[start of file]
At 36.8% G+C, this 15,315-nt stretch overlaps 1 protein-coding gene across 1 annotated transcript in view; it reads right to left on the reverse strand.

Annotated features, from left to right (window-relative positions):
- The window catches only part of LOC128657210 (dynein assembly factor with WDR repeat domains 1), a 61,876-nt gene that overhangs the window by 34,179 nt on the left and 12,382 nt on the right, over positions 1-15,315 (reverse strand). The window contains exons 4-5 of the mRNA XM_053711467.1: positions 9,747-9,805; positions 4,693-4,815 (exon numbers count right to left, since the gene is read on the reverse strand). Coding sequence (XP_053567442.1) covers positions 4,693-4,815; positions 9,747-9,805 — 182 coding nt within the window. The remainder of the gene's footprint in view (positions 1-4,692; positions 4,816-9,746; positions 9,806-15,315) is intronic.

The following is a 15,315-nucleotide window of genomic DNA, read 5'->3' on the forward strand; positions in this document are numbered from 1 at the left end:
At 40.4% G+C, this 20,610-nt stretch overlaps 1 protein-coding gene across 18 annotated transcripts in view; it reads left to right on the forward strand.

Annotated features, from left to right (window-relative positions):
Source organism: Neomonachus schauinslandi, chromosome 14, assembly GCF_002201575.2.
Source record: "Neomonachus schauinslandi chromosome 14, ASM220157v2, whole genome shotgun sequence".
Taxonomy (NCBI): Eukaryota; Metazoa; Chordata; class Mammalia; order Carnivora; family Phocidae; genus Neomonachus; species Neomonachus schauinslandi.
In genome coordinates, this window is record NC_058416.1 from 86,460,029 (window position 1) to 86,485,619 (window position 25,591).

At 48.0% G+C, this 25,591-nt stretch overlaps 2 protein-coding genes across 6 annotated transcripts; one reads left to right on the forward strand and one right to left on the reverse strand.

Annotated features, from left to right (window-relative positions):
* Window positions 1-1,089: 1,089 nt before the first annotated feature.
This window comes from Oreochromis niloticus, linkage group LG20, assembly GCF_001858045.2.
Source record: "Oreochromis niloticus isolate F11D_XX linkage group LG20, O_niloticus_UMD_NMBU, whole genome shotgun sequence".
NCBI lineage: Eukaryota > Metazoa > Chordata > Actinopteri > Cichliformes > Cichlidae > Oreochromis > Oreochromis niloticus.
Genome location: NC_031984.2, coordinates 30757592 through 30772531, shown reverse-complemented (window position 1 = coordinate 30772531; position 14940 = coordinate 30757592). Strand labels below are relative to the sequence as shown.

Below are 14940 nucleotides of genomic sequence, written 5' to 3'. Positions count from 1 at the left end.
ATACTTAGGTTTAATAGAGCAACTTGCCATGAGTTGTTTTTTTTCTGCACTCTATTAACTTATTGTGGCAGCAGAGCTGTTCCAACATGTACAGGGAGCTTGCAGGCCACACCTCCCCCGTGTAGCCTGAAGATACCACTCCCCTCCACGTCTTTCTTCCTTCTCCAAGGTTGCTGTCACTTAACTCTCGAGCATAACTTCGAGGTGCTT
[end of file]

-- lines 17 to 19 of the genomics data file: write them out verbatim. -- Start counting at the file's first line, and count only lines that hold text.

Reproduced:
Genome location: NC_031984.2, coordinates 30757592 through 30772531, shown reverse-complemented (window position 1 = coordinate 30772531; position 14940 = coordinate 30757592). Strand labels below are relative to the sequence as shown.

Below are 14940 nucleotides of genomic sequence, written 5' to 3'. Positions count from 1 at the left end.
ATACTTAGGTTTAATAGAGCAACTTGCCATGAGTTGTTTTTTTTCTGCACTCTATTAACTTATTGTGGCAGCAGAGCTGTTCCAACATGTACAGGGAGCTTGCAGGCCACACCTCCCCCGTGTAGCCTGAAGATACCACTCCCCTCCACGTCTTTCTTCCTTCTCCAAGGTTGCTGTCACTTAACTCTCGAGCATAACTTCGAGGTGCTT